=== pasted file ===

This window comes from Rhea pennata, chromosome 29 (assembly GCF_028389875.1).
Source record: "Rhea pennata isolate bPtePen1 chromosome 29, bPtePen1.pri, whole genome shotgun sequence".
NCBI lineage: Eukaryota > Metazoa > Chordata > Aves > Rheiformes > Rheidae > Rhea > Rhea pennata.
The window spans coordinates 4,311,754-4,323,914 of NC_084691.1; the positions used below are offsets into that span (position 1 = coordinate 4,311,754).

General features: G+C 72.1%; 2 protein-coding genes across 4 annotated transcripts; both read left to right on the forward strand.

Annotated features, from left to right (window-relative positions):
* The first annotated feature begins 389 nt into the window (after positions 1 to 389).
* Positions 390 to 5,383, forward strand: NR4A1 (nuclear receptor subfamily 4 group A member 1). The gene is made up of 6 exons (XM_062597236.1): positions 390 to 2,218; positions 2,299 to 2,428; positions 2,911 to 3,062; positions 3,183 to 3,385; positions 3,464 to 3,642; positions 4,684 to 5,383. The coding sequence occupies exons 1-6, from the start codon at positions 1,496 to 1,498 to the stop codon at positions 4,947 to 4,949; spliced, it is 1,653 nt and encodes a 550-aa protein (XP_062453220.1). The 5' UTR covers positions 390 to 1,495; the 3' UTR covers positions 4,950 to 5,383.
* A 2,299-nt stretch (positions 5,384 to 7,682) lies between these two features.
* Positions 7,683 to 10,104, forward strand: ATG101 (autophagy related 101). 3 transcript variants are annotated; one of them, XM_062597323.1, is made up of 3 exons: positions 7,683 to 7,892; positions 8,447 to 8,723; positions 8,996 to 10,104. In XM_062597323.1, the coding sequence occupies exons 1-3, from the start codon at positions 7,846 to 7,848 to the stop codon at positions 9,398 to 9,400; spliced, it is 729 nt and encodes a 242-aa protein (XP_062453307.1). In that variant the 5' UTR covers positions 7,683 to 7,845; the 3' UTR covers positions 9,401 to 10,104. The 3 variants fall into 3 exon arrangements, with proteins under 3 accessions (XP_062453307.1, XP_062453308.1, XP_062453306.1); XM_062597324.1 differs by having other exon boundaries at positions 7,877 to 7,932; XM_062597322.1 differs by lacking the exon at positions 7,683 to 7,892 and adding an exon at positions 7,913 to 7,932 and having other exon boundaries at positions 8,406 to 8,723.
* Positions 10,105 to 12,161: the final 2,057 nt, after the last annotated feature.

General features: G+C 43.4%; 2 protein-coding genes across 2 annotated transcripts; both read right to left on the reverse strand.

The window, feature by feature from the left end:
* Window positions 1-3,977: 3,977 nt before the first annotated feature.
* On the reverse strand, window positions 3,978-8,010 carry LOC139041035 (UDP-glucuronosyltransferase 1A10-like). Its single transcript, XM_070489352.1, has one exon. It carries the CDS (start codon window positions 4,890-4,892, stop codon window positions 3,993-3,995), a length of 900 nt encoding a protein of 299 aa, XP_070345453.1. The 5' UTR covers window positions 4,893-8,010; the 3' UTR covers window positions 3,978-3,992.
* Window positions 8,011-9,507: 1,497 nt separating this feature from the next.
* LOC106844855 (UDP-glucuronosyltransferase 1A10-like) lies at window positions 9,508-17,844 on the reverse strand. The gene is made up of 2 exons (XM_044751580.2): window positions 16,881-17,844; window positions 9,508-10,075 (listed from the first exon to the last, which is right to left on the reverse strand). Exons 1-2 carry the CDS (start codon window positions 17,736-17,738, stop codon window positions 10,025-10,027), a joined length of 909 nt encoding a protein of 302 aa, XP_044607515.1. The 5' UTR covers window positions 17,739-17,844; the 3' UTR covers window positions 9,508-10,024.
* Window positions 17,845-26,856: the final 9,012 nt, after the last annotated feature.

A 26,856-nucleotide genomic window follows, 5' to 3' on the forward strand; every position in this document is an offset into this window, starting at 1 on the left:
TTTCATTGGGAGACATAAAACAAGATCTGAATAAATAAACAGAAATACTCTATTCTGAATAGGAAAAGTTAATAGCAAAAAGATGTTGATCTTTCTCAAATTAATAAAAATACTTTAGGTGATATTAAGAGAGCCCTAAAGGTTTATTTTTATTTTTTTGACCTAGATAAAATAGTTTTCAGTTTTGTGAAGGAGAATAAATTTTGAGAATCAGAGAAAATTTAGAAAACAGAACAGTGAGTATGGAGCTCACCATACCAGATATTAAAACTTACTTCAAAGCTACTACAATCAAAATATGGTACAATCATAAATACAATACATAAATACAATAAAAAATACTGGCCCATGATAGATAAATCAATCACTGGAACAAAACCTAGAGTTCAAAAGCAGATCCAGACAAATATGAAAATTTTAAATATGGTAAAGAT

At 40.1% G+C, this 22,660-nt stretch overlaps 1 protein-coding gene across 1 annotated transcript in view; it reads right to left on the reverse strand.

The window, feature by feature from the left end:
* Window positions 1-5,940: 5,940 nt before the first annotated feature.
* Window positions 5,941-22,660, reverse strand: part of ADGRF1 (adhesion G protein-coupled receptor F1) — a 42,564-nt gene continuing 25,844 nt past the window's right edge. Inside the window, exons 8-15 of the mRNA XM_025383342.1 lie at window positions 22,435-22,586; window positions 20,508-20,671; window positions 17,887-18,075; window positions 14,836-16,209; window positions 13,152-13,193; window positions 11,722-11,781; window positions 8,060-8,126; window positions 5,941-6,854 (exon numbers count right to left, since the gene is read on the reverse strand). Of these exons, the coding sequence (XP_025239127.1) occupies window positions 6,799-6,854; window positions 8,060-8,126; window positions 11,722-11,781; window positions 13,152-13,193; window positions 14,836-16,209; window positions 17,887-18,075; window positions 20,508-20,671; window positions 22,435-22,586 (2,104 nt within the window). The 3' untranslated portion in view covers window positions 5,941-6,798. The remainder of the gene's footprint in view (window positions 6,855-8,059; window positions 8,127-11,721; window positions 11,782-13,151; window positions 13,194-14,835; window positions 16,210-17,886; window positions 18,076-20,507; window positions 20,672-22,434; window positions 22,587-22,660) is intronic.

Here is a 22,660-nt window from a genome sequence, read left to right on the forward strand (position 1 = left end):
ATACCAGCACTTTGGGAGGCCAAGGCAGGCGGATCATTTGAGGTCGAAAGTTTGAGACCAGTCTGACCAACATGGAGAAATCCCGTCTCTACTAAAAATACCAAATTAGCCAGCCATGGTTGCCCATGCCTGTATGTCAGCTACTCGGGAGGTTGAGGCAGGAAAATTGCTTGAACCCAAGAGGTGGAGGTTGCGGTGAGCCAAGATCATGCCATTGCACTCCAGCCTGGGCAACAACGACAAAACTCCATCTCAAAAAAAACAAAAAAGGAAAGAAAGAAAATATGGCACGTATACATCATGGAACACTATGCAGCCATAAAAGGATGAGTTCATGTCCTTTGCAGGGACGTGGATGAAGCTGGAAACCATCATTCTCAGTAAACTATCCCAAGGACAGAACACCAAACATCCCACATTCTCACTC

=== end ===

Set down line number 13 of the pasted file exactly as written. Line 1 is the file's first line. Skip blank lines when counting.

The window, feature by feature from the left end: